The UAE’s land administration sector carries a very low risk of corruption. The mechanisms for enforcing ownership of property through either court system (Sharia or secular) are generally considered both predictable and fair (ICS 2015). Administrative procedures regarding the land administration are swift and cost-efficient: Registering property takes less than two business days, while obtaining a construction permit is easier only in Singapore (DB 2016).
Problems can arise from variations in the regulation of property acquisition between nationals and non-nationals, stringent visa rules for investors, lack of transparency in canceled projects, unclear procedures for resale of property, and the need for a proper dispute resolution mechanism (BTI 2014). Nevertheless, businesses generally report their property rights are protected in the UAE (GCR 2015-2016).
The Dubai real estate portal, eMart, enables free exchange of information on the sale and rental of properties, and it facilitates transactions between public and private sectors.
Businesses face a very low risk of corruption when dealing with the Emirati tax administration. Irregular payments or bribes never occur in connection with tax payments (GCR 2015-2016). Dealing with tax payments in the UAE is easier than anywhere else in the world: Preparing, filing and paying taxes takes on average 12 hours per year (DB 2016). As the UAE does not levy income or profit tax, the total tax rate is much lower than on regional or OECD average (DB 2016). Companies located in the multiple free trade zones, known as ‘free zones’, are exempt from import and export taxes (ICS 2015).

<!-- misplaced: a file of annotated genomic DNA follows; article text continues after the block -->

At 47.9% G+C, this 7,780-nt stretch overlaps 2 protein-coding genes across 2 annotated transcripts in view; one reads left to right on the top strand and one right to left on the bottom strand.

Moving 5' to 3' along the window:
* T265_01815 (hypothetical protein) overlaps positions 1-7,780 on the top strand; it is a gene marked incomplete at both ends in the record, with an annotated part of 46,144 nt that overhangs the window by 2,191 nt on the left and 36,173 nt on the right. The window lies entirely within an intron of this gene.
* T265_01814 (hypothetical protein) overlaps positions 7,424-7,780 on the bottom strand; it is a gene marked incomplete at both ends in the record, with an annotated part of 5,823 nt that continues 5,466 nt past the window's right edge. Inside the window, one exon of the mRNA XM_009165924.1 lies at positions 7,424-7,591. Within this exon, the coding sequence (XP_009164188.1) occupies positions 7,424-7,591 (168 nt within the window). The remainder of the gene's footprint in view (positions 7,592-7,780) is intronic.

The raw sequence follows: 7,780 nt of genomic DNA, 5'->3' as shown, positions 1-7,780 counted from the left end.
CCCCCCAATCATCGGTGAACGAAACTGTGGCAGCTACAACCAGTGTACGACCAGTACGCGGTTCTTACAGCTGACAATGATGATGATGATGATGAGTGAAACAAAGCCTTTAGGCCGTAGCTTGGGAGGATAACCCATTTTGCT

The risk of corruption in the UAE’s customs sector is very low. The border administration is the UAE is transparent, and companies do not consider corruption an obstacle to importing and exporting goods (GETR 2014). Business executives report that irregular payments or bribes in relation to imports and exports are uncommon (GCR 2014-2015). Dealing with customs in the UAE is less time-consuming than elsewhere in the Middle East (DB 2016). Obtaining, preparing, processing, and submitting documents is more costly than in other regional countries (DB 2016). At the same time, tax exemptions for companies importing and/or exporting to and from free zones reduces costs (ICS 2015).
The UAE’s public procurement sector carries a moderate risk of corruption as the sector lacks transparency (BTI 2014). Almost half of companies report having suffered from procurement fraud in the UAE; these companies indicate that fraud is most likely to occur in the bid tendering or vendor selection phases (PwC, 2014). Despite these findings, businesses demonstrate a high degree of trust in government officials to make decisions objectively and to not favor well-connected companies or individuals when deciding upon policies and contracts (GCR 2015-2016). Businesses further report that irregular payments or bribes in connection with awarding contracts are uncommon (GCR 2015-2016). While there is a general lack of transparency in the Persian Gulf states regarding defense spending, the UAE stands out with higher levels of integrity and institutions to counter corruption than others (TI: GDACI 2015).
Government tendering in the UAE is not conducted according to generally accepted international standards, and retendering is the norm (ICS 2015). Foreign companies have to rely on local sponsorship, and the widespread involvement in the economy of a small number of influential families makes for an uneven playing field (Al Tamimi & Co, July 2015). Conflicts of interest are a major area of concern in this regard (BTI 2014). Foreign investors considering bidding on public tenders are advised to use a specialized public procurement due diligence tool to help mitigate corruption risks associated with procurement in the United Arab Emirates.
There are no reports of corruption in the Emirati natural resource sector. Nevertheless, companies should note that corruption risks can exist as the overall budget lacks transparency, not least because oil revenues are not included in the federal budget calculations (BTI 2014).